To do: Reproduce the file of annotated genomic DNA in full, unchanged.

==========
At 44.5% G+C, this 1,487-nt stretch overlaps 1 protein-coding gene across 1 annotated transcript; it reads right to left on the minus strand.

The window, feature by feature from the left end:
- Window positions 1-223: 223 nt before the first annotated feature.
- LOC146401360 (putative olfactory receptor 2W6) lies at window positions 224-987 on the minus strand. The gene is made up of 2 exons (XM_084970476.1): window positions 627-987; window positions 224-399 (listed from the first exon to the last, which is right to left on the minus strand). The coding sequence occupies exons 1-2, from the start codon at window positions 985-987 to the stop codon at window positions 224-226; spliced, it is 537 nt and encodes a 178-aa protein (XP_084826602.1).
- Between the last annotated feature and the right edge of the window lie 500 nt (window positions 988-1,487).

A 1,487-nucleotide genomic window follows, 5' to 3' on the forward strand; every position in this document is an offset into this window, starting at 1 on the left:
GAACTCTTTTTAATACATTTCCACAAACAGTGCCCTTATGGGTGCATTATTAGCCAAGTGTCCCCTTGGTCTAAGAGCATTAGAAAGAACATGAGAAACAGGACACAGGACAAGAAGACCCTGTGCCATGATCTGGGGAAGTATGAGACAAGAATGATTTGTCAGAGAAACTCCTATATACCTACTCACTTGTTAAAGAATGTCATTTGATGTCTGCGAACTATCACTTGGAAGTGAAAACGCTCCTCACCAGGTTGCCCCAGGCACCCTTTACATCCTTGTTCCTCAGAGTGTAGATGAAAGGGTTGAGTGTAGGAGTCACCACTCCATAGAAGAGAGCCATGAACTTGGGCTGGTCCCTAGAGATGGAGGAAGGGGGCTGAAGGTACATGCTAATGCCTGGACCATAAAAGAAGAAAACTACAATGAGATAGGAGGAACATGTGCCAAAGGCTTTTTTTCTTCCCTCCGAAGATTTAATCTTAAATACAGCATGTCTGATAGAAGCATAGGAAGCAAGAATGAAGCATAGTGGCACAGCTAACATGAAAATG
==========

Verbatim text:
At 44.5% G+C, this 1,487-nt stretch overlaps 1 protein-coding gene across 1 annotated transcript; it reads right to left on the minus strand.

The window, feature by feature from the left end:
- Window positions 1-223: 223 nt before the first annotated feature.
- LOC146401360 (putative olfactory receptor 2W6) lies at window positions 224-987 on the minus strand. The gene is made up of 2 exons (XM_084970476.1): window positions 627-987; window positions 224-399 (listed from the first exon to the last, which is right to left on the minus strand). The coding sequence occupies exons 1-2, from the start codon at window positions 985-987 to the stop codon at window positions 224-226; spliced, it is 537 nt and encodes a 178-aa protein (XP_084826602.1).
- Between the last annotated feature and the right edge of the window lie 500 nt (window positions 988-1,487).

A 1,487-nucleotide genomic window follows, 5' to 3' on the forward strand; every position in this document is an offset into this window, starting at 1 on the left:
GAACTCTTTTTAATACATTTCCACAAACAGTGCCCTTATGGGTGCATTATTAGCCAAGTGTCCCCTTGGTCTAAGAGCATTAGAAAGAACATGAGAAACAGGACACAGGACAAGAAGACCCTGTGCCATGATCTGGGGAAGTATGAGACAAGAATGATTTGTCAGAGAAACTCCTATATACCTACTCACTTGTTAAAGAATGTCATTTGATGTCTGCGAACTATCACTTGGAAGTGAAAACGCTCCTCACCAGGTTGCCCCAGGCACCCTTTACATCCTTGTTCCTCAGAGTGTAGATGAAAGGGTTGAGTGTAGGAGTCACCACTCCATAGAAGAGAGCCATGAACTTGGGCTGGTCCCTAGAGATGGAGGAAGGGGGCTGAAGGTACATGCTAATGCCTGGACCATAAAAGAAGAAAACTACAATGAGATAGGAGGAACATGTGCCAAAGGCTTTTTTTCTTCCCTCCGAAGATTTAATCTTAAATACAGCATGTCTGATAGAAGCATAGGAAGCAAGAATGAAGCATAGTGGCACAGCTAACATGAAAATG